The limited tools for addressing famine are too familiar to the legions of international disaster organizations addressing generations of turmoil in low- and middle-income countries. One of the leading ways to cauterize clinical manifestations of acute malnutrition is Ready-to-Use Therapeutic Food (RUTF). The hundreds of organizations involved in famine relief — Partners in Health, World Vision, Doctors Without Borders, UNICEF, the International Rescue Committee, Red Cross, and many others — are all at a crossroads in this cornucopia of catastrophe. And while a new generation of NGOs has helped during the current crisis, World Central Kitchen (WCK) has emerged as the leader in addressing famine in Ukraine. To date, WCK has delivered over 25 million meals, including increased kitchen response and presence during the conflict in Ukraine. Team Rubicon, an international disaster response organization also on the front lines of the crisis in Ukraine, is providing medical teams who will be amongst the first to encounter widespread SAM in Europe for the first time in decades.

The specter of the war in Europe on the nightly news echoes Dublin in 1847, Berlin in 1918 during the Blockage, and the Dutch Hunger Winter. The common denominator of all these war-related famines: civilians, and especially children, starve. Mothers starve while entire families are eviscerated by the lack of nutrition and accompanying disease. Aid often arrives too late to save the most vulnerable. With all its bloodshed and trauma, Ukraine’s conflict is unraveling what’s left of the fabric of global food security. Ukraine’s Ministry of Agriculture has indicated that 30% of the country’s farmland is occupied or unsafe. The war’s disruptions have led to surging prices and raised fears of food shortages in parts of the developing world. Before the Russian invasion, the country was responsible for 12% of global wheat exports, 16% of global corn exports, and 46% of global sunflower oil production. Economists are looking at the immediate numbers — countries like Indonesia, Bangladesh, and Egypt, which import significant amounts of wheat from Ukraine, are realizing stark realities about their food supplies. It will take years, even decades, for the commodities market to normalize.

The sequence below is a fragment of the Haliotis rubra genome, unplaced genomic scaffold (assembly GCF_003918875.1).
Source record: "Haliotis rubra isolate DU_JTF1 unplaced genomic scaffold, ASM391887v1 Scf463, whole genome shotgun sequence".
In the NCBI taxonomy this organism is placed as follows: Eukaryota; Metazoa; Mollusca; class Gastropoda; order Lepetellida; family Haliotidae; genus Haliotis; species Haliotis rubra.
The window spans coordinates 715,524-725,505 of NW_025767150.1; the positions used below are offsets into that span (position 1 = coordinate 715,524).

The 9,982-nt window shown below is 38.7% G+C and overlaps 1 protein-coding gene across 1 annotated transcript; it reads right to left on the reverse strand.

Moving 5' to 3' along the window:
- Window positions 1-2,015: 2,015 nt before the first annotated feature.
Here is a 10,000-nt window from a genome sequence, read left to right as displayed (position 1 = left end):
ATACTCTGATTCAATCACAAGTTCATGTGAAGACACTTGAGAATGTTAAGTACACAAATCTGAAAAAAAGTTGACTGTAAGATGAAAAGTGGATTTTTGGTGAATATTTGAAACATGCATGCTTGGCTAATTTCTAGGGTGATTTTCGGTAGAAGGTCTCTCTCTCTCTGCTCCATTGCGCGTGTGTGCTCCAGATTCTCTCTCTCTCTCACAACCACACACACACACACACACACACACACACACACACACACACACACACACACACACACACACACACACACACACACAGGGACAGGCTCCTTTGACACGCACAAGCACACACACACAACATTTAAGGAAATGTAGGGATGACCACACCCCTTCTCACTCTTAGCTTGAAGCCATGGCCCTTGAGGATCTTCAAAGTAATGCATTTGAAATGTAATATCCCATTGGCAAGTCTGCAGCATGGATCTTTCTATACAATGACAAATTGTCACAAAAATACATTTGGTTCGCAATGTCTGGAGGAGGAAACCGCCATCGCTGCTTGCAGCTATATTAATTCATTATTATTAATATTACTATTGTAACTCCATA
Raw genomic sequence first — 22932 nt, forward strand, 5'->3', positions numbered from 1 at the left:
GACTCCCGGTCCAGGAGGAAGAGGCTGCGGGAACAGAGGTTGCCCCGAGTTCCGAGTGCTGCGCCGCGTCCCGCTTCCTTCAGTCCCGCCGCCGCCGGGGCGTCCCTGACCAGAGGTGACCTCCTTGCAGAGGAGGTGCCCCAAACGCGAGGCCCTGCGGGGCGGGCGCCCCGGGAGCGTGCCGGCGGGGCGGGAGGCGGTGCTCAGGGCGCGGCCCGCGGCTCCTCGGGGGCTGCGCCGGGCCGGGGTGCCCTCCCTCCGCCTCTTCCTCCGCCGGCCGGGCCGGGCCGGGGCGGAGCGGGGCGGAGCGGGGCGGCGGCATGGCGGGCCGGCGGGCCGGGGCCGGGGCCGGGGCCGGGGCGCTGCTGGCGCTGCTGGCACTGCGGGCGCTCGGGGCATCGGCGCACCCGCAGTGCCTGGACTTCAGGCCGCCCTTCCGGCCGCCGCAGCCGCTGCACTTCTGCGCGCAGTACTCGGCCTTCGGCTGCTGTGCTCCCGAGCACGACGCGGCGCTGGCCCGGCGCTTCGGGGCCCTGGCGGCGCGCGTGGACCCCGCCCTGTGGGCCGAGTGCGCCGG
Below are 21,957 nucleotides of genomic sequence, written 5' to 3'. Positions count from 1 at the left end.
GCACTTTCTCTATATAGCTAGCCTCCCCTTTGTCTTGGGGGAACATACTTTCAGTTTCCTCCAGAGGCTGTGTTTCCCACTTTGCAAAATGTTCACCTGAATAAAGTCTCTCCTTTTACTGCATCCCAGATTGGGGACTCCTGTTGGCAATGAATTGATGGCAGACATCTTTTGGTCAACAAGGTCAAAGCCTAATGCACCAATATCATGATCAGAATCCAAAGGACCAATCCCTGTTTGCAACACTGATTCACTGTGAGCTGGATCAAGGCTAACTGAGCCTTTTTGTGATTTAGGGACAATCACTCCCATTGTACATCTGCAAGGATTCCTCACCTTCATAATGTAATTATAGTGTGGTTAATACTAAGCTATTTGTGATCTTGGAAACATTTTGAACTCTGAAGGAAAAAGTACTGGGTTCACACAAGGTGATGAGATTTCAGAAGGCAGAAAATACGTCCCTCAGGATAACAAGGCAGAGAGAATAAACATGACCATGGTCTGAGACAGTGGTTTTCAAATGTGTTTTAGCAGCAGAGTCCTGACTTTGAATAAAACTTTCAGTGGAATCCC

Before the war in Ukraine, Congress had introduced the Global Malnutrition Prevention and Treatment Act (HR 4693) sponsored (S.2956/H.R.4693). The effort was led by Senator Christopher Coons (D-DE) and Representative Gregory Meeks (D-NY), Chair of the House Committee for Foreign Affairs, who had a long record of working with the United States International Development Agency (USAID) to support countries in addressing global famine. 

A relatively new source of funding to incentivize the private sector to address gaps in the delivery and improvement of RUTFs and to develop other tools for treating and preventing malnutrition is the U.S. International Development Finance Corporation (DFC) — through Samantha Power, Administrator of the United States Agency for International Development (USAID) — which is increasing coverage for high impact, proven and affordable interventions. Those efforts include research on next-generation therapeutic foods to treat severe acute malnutrition (SAM), which is the leading cause of death of children worldwide, accounting for more than three million deaths annually. Child death from malnutrition and starvation are expected to increase exponentially in 2022.